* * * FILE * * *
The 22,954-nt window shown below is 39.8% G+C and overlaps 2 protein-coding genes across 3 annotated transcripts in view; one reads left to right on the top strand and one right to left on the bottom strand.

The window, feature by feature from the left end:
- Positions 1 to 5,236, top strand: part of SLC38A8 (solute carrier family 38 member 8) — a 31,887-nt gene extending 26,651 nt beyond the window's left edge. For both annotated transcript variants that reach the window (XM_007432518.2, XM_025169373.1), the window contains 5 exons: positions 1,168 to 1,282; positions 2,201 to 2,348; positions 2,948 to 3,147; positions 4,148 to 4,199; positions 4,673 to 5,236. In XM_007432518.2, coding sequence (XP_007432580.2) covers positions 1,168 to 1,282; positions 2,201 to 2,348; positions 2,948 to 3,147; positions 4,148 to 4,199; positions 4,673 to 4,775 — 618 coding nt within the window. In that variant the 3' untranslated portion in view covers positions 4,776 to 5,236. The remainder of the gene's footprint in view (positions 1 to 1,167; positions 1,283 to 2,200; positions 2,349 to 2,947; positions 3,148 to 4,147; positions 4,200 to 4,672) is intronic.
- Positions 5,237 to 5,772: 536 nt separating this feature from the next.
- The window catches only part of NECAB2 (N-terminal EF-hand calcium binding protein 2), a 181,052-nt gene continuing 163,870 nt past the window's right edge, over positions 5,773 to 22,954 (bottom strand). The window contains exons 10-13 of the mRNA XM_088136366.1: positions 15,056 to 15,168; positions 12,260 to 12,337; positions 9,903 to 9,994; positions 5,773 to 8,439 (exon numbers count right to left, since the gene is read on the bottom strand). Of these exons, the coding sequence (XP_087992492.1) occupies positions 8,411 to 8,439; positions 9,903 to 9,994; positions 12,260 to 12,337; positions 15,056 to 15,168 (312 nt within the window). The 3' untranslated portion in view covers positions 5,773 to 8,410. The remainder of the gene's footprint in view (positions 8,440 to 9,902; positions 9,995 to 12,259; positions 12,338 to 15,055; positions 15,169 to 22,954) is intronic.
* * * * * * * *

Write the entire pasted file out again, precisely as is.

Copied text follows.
The 22,954-nt window shown below is 39.8% G+C and overlaps 2 protein-coding genes across 3 annotated transcripts in view; one reads left to right on the top strand and one right to left on the bottom strand.

The window, feature by feature from the left end:
- Positions 1 to 5,236, top strand: part of SLC38A8 (solute carrier family 38 member 8) — a 31,887-nt gene extending 26,651 nt beyond the window's left edge. For both annotated transcript variants that reach the window (XM_007432518.2, XM_025169373.1), the window contains 5 exons: positions 1,168 to 1,282; positions 2,201 to 2,348; positions 2,948 to 3,147; positions 4,148 to 4,199; positions 4,673 to 5,236. In XM_007432518.2, coding sequence (XP_007432580.2) covers positions 1,168 to 1,282; positions 2,201 to 2,348; positions 2,948 to 3,147; positions 4,148 to 4,199; positions 4,673 to 4,775 — 618 coding nt within the window. In that variant the 3' untranslated portion in view covers positions 4,776 to 5,236. The remainder of the gene's footprint in view (positions 1 to 1,167; positions 1,283 to 2,200; positions 2,349 to 2,947; positions 3,148 to 4,147; positions 4,200 to 4,672) is intronic.
- Positions 5,237 to 5,772: 536 nt separating this feature from the next.
- The window catches only part of NECAB2 (N-terminal EF-hand calcium binding protein 2), a 181,052-nt gene continuing 163,870 nt past the window's right edge, over positions 5,773 to 22,954 (bottom strand). The window contains exons 10-13 of the mRNA XM_088136366.1: positions 15,056 to 15,168; positions 12,260 to 12,337; positions 9,903 to 9,994; positions 5,773 to 8,439 (exon numbers count right to left, since the gene is read on the bottom strand). Of these exons, the coding sequence (XP_087992492.1) occupies positions 8,411 to 8,439; positions 9,903 to 9,994; positions 12,260 to 12,337; positions 15,056 to 15,168 (312 nt within the window). The 3' untranslated portion in view covers positions 5,773 to 8,410. The remainder of the gene's footprint in view (positions 8,440 to 9,902; positions 9,995 to 12,259; positions 12,338 to 15,055; positions 15,169 to 22,954) is intronic.